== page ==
Why I’d rather be a man and not a woman
There is no tragedy greater than pushing yourself into a box someone else made for you. I think as far as I can think back, I never appreciated my gender because of the “female” box, and I always felt that being a guy was better.
It’s a tiny little dark place, that box … I hated it. My nani’s (maternal grandmother) house was a magical land where you could run at supersonic speed, climb the highest of trees, and dream up the most amazing things. All of those things are things girls aren’t supposed to do (yes, even the dreaming amazing things bit).
Girls can’t play sports, boys can. Girls can’t drive, boys can. Girls can’t be independent, boys totally can!
I could go on and on and on about the things that girls supposedly shouldn’t do (but when they get down to it, they do them oh-so-well).
The sad irony? I do not actually hate being a girl. I hate what people expect from my gender.
A recent debate over cell phones made me realise that I have no issues with females; it’s the utter catastrophe of ignorance that I have a problem with. The debate got me thinking: I hate that I’m reduced to being a halfwit because I’m a girl.
Within that argument, a female friend commented on how she understood why I often say that “I wish I was a guy”, since you can only have bulky knowledge about cell phones if you’re a man – otherwise you should stick to making chapatis in your ma’s kitchen. A guy then followed the first comment with a description of how my information was amazing “for a girl” and it was great that I knew all the things I did, even though I was “just a girl”.
Therein lies the rub.
I don’t hate being a girl and I wouldn’t rather be a boy. I’m quite happy with who I am. What I hate is that being a girl somehow means that I’m half a human, I have half a brain and I can’t do most things that men can manage effortlessly.
Take the example of the ICC World T20 match that the Pakistani women’s cricket team won against India. How many even knew there was a game? Once the media sniffed out the story and blew it up, that’s when we found out. Before that, no one had a clue, and most never saw the game.
We did waste a good few hours cursing the men’s team though. Even during the South Africa versus India match, more people were supporting South Africa against India so the Indian team could get kicked out of the semi-finals. Compare that to the number who are even talking about how well our women’s team played on the field and you’ll get why I’m miffed.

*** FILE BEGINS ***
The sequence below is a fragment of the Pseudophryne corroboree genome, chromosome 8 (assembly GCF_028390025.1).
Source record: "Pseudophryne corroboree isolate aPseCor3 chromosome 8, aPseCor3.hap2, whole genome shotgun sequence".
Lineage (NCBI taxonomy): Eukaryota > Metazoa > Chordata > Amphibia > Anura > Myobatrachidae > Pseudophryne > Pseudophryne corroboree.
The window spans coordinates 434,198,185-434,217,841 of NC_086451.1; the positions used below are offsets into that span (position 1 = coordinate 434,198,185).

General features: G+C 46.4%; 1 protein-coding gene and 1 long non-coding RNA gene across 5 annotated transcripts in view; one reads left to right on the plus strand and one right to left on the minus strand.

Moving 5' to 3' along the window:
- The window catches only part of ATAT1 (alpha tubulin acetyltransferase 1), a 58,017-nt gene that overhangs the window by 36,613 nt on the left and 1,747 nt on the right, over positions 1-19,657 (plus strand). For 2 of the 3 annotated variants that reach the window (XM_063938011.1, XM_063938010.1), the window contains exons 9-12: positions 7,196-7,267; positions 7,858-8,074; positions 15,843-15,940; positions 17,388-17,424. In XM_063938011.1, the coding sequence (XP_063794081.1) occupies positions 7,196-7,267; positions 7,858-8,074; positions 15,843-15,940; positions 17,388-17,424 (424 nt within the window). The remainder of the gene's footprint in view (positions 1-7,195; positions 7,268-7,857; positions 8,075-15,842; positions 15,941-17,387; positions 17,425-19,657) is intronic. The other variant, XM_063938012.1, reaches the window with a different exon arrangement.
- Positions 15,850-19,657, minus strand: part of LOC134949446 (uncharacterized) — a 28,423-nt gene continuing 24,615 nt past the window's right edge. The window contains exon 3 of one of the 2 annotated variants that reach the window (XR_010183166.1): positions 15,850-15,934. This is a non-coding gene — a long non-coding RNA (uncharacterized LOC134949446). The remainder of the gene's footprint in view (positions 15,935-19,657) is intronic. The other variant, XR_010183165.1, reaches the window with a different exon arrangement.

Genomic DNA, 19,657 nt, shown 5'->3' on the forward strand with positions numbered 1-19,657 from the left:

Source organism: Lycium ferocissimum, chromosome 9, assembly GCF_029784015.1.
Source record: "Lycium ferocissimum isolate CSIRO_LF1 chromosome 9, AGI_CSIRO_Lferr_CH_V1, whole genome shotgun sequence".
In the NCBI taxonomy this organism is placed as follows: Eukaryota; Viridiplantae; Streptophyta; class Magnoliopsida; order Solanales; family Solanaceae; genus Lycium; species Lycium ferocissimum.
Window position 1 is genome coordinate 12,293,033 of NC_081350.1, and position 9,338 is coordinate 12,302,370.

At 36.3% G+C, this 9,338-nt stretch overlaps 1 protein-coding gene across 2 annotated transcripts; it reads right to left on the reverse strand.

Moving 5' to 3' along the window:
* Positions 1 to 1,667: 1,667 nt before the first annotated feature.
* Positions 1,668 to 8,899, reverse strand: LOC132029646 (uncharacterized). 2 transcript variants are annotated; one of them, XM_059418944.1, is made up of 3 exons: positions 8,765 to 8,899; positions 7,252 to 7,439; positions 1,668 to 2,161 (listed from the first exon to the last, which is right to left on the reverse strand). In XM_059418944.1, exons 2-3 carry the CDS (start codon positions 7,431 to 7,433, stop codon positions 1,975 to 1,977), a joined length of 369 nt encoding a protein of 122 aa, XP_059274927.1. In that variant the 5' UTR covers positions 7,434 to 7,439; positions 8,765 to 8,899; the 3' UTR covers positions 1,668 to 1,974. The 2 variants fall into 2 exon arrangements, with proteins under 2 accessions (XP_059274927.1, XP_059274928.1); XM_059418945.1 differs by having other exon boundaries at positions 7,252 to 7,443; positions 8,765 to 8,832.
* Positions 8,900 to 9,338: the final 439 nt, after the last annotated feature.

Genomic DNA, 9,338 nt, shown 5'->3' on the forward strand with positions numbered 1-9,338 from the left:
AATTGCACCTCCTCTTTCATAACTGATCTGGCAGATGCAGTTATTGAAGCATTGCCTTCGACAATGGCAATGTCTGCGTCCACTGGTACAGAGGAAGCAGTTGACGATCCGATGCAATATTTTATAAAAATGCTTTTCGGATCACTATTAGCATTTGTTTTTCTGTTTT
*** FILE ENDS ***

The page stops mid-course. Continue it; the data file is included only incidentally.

People literally put up pictures and statuses which read:
“Women’s team? Why didn’t we watch that game?”
To these, women responded with comments like:
“Because no one cares about the women’s team,”
“Because only guys like cricket and they would be too busy looking at the girls, while the girls would be busy looking at the guys’ team and getting angry.”
Forget the fact that men are chauvinistic and sexist. Forget everything terrible that men do. Just what on earth are the women doing?
I know so many girls who are just like me, who have accomplished real things, who have real achievements, who are constantly being called “larkas”, ‘tomboys’, or ‘pseudo men’ by other women. No, we’re not man eaters; we don’t want to turn into a guy, and we wouldn’t give up our lipstick even if you put a gun to our heads – but yes, tragically, we say we would rather be men because we don’t want to be weak/inferior/pathetic.
I would rather be a guy because I don’t want to be told not to eat at a dhaaba. I would rather be a man so that I can go and buy all the CDs I want from rainbow centre myself. I don’t want to be a girl because that often means having to explain why my father or my brother don’t accompany me everywhere I go. Even the women I know keep telling me I should have been a guy.
Why is it so impossible for us to admit that many women leap out of the box and create their own realities? No, I’m not a guy because I’ve accomplished a lot. I’m just an amazing woman, as are the rest of them. I long for a place where knowing more about cell phones won’t classify you as a tomboy or an anomaly.
I think it’s about time we stopped saying “log kya kaheingey?” (what will people say?) to our daughters, sisters, wives and even mothers. I wish we would tell our women to go and take over the world.
Follow Luavut on Twitter @luavut
The views expressed by the writer and the reader comments do not necessarily reflect the views and policies of The Express Tribune.